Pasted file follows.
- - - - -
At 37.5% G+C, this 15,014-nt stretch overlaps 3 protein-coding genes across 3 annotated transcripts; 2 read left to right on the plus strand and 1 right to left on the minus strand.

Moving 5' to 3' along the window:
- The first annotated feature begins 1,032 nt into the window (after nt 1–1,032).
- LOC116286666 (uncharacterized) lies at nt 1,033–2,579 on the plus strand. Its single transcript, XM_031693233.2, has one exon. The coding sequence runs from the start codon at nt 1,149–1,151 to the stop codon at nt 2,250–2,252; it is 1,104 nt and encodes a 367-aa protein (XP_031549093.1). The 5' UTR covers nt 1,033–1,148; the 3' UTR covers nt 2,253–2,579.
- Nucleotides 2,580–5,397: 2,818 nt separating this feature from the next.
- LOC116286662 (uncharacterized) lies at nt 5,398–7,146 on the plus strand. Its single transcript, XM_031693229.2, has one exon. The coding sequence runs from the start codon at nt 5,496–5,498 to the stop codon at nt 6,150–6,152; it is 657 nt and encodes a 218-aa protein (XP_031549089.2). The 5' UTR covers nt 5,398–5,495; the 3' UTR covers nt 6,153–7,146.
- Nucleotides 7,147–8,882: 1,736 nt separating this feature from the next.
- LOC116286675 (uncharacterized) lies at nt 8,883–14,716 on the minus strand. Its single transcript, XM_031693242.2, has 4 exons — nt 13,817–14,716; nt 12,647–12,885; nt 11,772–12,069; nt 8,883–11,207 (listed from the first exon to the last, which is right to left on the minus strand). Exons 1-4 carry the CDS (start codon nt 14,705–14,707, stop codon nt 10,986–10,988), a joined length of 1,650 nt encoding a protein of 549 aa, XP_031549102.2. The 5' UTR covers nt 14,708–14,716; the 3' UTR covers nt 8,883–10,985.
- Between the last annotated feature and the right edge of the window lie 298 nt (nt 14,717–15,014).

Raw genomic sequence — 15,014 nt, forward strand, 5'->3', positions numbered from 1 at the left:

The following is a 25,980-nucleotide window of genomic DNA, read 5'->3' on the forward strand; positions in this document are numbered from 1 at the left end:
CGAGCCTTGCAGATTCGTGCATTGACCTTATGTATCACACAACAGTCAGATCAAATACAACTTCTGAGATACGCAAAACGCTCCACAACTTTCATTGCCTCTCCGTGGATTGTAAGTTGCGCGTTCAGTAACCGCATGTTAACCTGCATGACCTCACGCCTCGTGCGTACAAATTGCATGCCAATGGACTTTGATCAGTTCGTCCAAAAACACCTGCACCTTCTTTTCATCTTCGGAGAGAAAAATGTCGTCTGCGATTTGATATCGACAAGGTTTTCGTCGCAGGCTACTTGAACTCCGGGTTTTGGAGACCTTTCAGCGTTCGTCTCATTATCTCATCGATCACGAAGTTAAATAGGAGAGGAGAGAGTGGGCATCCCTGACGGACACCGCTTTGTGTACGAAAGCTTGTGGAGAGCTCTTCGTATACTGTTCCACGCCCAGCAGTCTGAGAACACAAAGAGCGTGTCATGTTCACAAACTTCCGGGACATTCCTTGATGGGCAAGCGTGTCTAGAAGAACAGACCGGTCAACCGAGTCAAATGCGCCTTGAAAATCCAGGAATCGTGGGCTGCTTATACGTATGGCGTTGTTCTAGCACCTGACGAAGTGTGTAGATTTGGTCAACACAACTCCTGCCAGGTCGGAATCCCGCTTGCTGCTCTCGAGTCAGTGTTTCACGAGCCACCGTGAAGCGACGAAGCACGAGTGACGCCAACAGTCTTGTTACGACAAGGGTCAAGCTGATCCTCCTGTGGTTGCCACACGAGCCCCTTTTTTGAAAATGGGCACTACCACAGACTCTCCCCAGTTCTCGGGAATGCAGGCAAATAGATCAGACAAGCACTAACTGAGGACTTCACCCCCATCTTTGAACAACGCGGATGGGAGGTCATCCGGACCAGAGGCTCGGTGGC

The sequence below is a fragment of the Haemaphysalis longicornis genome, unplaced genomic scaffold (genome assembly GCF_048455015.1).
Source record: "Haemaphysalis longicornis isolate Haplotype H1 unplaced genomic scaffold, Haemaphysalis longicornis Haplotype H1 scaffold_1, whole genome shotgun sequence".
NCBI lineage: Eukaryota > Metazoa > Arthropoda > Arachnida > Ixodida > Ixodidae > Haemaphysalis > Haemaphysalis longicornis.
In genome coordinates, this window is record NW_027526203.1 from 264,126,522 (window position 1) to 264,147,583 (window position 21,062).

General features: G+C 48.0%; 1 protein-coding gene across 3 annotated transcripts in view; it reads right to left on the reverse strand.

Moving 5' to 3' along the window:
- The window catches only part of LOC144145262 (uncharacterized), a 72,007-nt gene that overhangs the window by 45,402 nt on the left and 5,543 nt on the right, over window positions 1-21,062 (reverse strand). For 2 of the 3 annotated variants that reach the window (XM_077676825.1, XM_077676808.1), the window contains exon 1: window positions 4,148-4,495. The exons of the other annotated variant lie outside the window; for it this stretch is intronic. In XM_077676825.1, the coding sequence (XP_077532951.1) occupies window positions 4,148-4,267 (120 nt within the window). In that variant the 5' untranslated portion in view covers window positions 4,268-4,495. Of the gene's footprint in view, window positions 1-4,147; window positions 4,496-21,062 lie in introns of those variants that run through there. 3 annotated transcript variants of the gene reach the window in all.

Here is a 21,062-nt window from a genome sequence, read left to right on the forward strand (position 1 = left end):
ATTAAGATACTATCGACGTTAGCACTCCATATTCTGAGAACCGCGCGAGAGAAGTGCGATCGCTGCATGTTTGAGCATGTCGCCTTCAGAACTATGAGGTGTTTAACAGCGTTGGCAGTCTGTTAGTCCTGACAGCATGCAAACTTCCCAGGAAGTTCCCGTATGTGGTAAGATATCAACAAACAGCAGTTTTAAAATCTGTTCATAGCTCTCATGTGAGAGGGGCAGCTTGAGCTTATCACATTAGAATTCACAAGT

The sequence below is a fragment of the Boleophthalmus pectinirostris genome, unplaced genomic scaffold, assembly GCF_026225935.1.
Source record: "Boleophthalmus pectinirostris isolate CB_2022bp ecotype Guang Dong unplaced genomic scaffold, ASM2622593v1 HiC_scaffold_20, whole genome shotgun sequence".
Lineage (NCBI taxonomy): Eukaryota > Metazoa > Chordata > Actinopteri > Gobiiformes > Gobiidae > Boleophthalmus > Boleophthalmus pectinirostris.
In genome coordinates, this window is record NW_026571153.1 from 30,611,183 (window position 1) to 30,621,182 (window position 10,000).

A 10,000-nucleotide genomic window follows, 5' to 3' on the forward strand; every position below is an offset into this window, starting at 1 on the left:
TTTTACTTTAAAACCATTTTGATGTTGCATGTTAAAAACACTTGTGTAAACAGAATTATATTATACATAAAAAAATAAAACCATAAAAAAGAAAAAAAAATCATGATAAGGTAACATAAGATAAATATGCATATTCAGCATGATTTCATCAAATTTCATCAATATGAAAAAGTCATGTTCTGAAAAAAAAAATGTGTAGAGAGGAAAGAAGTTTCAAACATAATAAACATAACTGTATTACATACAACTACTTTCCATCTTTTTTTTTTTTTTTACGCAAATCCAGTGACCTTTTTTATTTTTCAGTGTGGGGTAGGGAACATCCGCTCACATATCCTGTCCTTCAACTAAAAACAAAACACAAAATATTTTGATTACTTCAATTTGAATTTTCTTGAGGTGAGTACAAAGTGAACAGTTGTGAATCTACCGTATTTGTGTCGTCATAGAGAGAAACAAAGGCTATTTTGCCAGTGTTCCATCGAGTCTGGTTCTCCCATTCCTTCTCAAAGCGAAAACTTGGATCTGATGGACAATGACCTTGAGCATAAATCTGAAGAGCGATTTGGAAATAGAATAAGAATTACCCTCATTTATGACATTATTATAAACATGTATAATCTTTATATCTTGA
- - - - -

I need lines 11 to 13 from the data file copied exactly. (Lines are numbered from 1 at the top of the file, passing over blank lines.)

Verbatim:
The following is a 25,980-nucleotide window of genomic DNA, read 5'->3' on the forward strand; positions in this document are numbered from 1 at the left end:
CGAGCCTTGCAGATTCGTGCATTGACCTTATGTATCACACAACAGTCAGATCAAATACAACTTCTGAGATACGCAAAACGCTCCACAACTTTCATTGCCTCTCCGTGGATTGTAAGTTGCGCGTTCAGTAACCGCATGTTAACCTGCATGACCTCACGCCTCGTGCGTACAAATTGCATGCCAATGGACTTTGATCAGTTCGTCCAAAAACACCTGCACCTTCTTTTCATCTTCGGAGAGAAAAATGTCGTCTGCGATTTGATATCGACAAGGTTTTCGTCGCAGGCTACTTGAACTCCGGGTTTTGGAGACCTTTCAGCGTTCGTCTCATTATCTCATCGATCACGAAGTTAAATAGGAGAGGAGAGAGTGGGCATCCCTGACGGACACCGCTTTGTGTACGAAAGCTTGTGGAGAGCTCTTCGTATACTGTTCCACGCCCAGCAGTCTGAGAACACAAAGAGCGTGTCATGTTCACAAACTTCCGGGACATTCCTTGATGGGCAAGCGTGTCTAGAAGAACAGACCGGTCAACCGAGTCAAATGCGCCTTGAAAATCCAGGAATCGTGGGCTGCTTATACGTATGGCGTTGTTCTAGCACCTGACGAAGTGTGTAGATTTGGTCAACACAACTCCTGCCAGGTCGGAATCCCGCTTGCTGCTCTCGAGTCAGTGTTTCACGAGCCACCGTGAAGCGACGAAGCACGAGTGACGCCAACAGTCTTGTTACGACAAGGGTCAAGCTGATCCTCCTGTGGTTGCCACACGAGCCCCTTTTTTGAAAATGGGCACTACCACAGACTCTCCCCAGTTCTCGGGAATGCAGGCAAATAGATCAGACAAGCACTAACTGAGGACTTCACCCCCATCTTTGAACAACGCGGATGGGAGGTCATCCGGACCAGAGGCTCGGTGGC

The sequence below is a fragment of the Haemaphysalis longicornis genome, unplaced genomic scaffold (genome assembly GCF_048455015.1).